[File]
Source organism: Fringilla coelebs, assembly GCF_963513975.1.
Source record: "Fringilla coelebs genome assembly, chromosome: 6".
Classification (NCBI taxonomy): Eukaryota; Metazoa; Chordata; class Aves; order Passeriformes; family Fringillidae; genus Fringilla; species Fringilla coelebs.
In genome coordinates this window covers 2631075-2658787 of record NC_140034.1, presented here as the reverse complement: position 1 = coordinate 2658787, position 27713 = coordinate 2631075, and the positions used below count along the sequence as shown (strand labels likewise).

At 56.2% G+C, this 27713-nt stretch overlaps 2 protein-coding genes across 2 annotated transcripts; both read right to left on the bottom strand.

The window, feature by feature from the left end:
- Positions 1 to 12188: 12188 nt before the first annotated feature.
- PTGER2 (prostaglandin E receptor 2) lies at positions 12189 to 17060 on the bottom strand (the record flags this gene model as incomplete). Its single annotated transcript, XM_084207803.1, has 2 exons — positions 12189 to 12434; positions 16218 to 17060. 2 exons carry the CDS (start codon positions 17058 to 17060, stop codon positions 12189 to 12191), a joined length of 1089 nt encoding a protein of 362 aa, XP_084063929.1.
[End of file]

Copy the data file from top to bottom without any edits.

Source organism: Fringilla coelebs, assembly GCF_963513975.1.
Source record: "Fringilla coelebs genome assembly, chromosome: 6".
Classification (NCBI taxonomy): Eukaryota; Metazoa; Chordata; class Aves; order Passeriformes; family Fringillidae; genus Fringilla; species Fringilla coelebs.
In genome coordinates this window covers 2631075-2658787 of record NC_140034.1, presented here as the reverse complement: position 1 = coordinate 2658787, position 27713 = coordinate 2631075, and the positions used below count along the sequence as shown (strand labels likewise).

At 56.2% G+C, this 27713-nt stretch overlaps 2 protein-coding genes across 2 annotated transcripts; both read right to left on the bottom strand.

The window, feature by feature from the left end:
- Positions 1 to 12188: 12188 nt before the first annotated feature.
- PTGER2 (prostaglandin E receptor 2) lies at positions 12189 to 17060 on the bottom strand (the record flags this gene model as incomplete). Its single annotated transcript, XM_084207803.1, has 2 exons — positions 12189 to 12434; positions 16218 to 17060. 2 exons carry the CDS (start codon positions 17058 to 17060, stop codon positions 12189 to 12191), a joined length of 1089 nt encoding a protein of 362 aa, XP_084063929.1.